Effects of Environmentally Acquired Heavy Metals and Nutrients on the Epigenome and Phenotype
TRANSLATIONAL TOXICOLOGY: DEFINING A NEW THERAPEUTIC DISCIPLINE, pp. 139–169.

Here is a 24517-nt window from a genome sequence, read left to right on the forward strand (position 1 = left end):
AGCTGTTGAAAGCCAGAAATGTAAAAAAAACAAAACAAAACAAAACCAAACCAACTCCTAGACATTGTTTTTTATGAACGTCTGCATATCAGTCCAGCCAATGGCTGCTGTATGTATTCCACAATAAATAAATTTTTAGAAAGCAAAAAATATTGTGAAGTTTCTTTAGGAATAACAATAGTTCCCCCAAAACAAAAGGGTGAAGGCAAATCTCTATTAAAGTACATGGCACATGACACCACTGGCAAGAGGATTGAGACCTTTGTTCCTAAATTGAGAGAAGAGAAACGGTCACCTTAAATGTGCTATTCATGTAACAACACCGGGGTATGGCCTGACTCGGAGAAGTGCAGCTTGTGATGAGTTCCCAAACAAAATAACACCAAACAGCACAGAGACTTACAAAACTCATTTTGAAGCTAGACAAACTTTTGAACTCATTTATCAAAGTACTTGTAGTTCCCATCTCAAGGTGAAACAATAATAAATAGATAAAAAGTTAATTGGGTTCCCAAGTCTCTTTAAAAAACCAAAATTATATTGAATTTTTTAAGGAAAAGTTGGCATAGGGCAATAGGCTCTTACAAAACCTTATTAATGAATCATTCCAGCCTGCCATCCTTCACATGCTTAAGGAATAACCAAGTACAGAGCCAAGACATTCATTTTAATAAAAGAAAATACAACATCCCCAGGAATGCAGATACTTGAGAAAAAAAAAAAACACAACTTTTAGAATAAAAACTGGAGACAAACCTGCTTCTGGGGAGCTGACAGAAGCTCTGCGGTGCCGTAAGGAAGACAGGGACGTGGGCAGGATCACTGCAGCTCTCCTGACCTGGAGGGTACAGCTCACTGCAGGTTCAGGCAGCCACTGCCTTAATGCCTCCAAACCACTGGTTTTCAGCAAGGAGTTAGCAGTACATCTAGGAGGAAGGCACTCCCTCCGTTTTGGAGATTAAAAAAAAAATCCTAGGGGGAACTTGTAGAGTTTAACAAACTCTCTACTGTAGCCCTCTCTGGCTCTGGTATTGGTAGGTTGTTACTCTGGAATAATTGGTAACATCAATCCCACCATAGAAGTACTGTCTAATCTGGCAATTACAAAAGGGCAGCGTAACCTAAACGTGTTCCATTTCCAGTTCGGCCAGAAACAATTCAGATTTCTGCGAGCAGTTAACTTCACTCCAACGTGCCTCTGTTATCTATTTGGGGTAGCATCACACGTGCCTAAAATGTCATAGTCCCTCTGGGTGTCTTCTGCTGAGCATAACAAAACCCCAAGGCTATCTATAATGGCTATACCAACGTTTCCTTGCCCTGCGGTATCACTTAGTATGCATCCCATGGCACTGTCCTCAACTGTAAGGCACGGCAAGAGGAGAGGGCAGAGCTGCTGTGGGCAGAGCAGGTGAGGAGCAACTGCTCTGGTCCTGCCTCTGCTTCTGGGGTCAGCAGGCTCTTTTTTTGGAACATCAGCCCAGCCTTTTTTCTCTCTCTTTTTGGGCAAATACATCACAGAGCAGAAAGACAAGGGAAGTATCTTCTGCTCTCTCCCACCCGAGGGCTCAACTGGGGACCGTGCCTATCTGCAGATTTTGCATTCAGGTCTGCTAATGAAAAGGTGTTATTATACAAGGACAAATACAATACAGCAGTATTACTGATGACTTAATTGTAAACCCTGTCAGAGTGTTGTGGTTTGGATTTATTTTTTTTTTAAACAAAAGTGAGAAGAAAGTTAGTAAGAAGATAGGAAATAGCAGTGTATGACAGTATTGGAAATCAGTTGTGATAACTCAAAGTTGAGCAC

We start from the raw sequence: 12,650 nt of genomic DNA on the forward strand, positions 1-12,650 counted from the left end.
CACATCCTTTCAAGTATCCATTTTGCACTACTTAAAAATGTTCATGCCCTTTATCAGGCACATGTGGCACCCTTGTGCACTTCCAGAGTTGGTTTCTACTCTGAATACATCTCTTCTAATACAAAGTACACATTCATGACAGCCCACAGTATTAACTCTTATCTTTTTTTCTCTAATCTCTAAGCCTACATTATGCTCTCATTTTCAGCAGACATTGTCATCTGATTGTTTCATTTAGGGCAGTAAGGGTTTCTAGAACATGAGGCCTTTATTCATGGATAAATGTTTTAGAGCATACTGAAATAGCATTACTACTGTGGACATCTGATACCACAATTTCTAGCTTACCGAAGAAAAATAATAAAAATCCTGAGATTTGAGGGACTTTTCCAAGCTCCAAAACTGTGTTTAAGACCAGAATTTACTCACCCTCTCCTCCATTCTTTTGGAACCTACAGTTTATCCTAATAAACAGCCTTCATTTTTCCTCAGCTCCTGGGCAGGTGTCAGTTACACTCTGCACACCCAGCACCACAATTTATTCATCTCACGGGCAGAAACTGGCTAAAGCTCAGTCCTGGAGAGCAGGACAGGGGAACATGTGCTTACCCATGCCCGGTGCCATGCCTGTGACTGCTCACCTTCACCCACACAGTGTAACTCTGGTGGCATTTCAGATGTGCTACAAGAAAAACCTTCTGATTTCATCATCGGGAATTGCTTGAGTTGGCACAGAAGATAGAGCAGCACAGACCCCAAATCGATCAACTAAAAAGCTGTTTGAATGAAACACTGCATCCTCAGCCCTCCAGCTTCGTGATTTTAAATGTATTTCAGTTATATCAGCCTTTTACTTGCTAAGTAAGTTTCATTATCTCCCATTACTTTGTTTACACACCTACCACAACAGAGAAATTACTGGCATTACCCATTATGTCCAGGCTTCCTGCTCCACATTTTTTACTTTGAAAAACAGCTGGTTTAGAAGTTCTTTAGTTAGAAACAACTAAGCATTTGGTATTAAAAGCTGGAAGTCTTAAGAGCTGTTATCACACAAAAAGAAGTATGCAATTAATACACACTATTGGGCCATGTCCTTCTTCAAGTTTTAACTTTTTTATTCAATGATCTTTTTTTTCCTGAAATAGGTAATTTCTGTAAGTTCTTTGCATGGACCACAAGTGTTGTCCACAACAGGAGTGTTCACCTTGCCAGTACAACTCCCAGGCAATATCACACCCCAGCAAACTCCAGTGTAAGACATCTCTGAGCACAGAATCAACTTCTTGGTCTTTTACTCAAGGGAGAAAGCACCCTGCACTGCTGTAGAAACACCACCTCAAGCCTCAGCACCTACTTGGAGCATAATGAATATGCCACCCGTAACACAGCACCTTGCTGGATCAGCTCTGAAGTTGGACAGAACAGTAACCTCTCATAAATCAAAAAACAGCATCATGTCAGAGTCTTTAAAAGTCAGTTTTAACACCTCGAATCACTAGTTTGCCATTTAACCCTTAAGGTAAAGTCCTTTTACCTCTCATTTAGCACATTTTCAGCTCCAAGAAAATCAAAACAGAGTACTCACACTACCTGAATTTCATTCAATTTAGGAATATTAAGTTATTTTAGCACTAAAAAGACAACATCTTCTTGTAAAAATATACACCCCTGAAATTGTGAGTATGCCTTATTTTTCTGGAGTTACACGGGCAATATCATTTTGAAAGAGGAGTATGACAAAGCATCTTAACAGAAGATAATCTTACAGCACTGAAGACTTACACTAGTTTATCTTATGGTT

Cadmium, arsenic, mercury and lead are ubiquitous environmental contaminants that tend to co-occur. Unlike organic compounds that are chemically, biologically, or photo-degraded, these metals persist in the environment for indefinite periods. Although protein disruption/misfolding, generation of oxidative stress, and endocrine disruption are known effects of toxic metal exposure, beyond the known toxic effects of high dose exposure, mechanisms causing these effects, especially at low chronic doses, are still largely unknown. Epigenetics is emerging as a viable mechanistic framework to explain how the environment interacts with the genome to alter disease risk. Alterations in DNA methylation, histone marks and chromatin structure have been proposed as useful exposure assessment biomarkers that can substantially improve assessment of risk in etiologic studies where exposure occurs early during the life course. If developed into exposure-specific biomarkers, these epigenetic marks can be a powerful tool to identify populations exposed to low doses where phenotypic response may not be immediately apparent, and also to evaluate the efficacy of therapeutic and public health interventions. This could be particularly important as exposed populations tend to be the socioeconomically disadvantaged who have limited contact with the health care system. In this review, we provide an overview of the current state of literature on heavy-metal-associated epigenetic alterations. We discuss the extent to which such epigenetic alterations alter susceptibility to common chronic diseases and how they might be mitigated by some nutrients, albeit within narrow margins. We conclude by discussing key issues that must be resolved if human epigenetic data is to provide useful biomarkers and mechanistic insights into how low dose chronic exposure to these metals might alter the epigenome and increase disease susceptibility.